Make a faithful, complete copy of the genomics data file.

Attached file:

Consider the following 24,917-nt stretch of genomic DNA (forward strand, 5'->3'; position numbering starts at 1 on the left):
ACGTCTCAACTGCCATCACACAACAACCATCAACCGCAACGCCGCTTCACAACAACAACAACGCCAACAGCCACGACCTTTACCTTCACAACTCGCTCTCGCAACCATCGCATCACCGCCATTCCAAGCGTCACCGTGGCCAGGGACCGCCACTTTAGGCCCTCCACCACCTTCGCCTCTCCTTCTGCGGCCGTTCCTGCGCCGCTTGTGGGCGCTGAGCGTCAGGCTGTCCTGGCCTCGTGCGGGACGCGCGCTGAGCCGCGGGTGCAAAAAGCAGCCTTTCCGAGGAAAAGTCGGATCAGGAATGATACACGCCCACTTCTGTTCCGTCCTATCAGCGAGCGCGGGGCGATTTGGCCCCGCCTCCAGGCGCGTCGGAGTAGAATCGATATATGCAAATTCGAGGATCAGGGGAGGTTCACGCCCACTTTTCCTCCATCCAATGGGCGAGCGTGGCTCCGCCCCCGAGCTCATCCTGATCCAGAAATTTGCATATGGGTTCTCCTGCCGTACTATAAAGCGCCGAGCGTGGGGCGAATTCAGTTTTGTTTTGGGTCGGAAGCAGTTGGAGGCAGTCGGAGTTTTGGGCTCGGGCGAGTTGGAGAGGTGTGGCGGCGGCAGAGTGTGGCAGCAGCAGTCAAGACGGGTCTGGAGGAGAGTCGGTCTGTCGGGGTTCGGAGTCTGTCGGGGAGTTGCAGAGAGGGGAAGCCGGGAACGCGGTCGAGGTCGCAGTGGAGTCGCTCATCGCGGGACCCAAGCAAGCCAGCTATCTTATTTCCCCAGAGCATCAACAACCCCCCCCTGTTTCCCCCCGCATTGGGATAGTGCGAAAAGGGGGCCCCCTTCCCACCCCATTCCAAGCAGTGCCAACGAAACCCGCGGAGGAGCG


Consider the following 24,917-nt stretch of genomic DNA (forward strand, 5'->3'; position numbering starts at 1 on the left):
ACGTCTCAACTGCCATCACACAACAACCATCAACCGCAACGCCGCTTCACAACAACAACAACGCCAACAGCCACGACCTTTACCTTCACAACTCGCTCTCGCAACCATCGCATCACCGCCATTCCAAGCGTCACCGTGGCCAGGGACCGCCACTTTAGGCCCTCCACCACCTTCGCCTCTCCTTCTGCGGCCGTTCCTGCGCCGCTTGTGGGCGCTGAGCGTCAGGCTGTCCTGGCCTCGTGCGGGACGCGCGCTGAGCCGCGGGTGCAAAAAGCAGCCTTTCCGAGGAAAAGTCGGATCAGGAATGATACACGCCCACTTCTGTTCCGTCCTATCAGCGAGCGCGGGGCGATTTGGCCCCGCCTCCAGGCGCGTCGGAGTAGAATCGATATATGCAAATTCGAGGATCAGGGGAGGTTCACGCCCACTTTTCCTCCATCCAATGGGCGAGCGTGGCTCCGCCCCCGAGCTCATCCTGATCCAGAAATTTGCATATGGGTTCTCCTGCCGTACTATAAAGCGCCGAGCGTGGGGCGAATTCAGTTTTGTTTTGGGTCGGAAGCAGTTGGAGGCAGTCGGAGTTTTGGGCTCGGGCGAGTTGGAGAGGTGTGGCGGCGGCAGAGTGTGGCAGCAGCAGTCAAGACGGGTCTGGAGGAGAGTCGGTCTGTCGGGGTTCGGAGTCTGTCGGGGAGTTGCAGAGAGGGGAAGCCGGGAACGCGGTCGAGGTCGCAGTGGAGTCGCTCATCGCGGGACCCAAGCAAGCCAGCTATCTTATTTCCCCAGAGCATCAACAACCCCCCCCTGTTTCCCCCCGCATTGGGATAGTGCGAAAAGGGGGCCCCCTTCCCACCCCATTCCAAGCAGTGCCAACGAAACCCGCGGAGGAGCG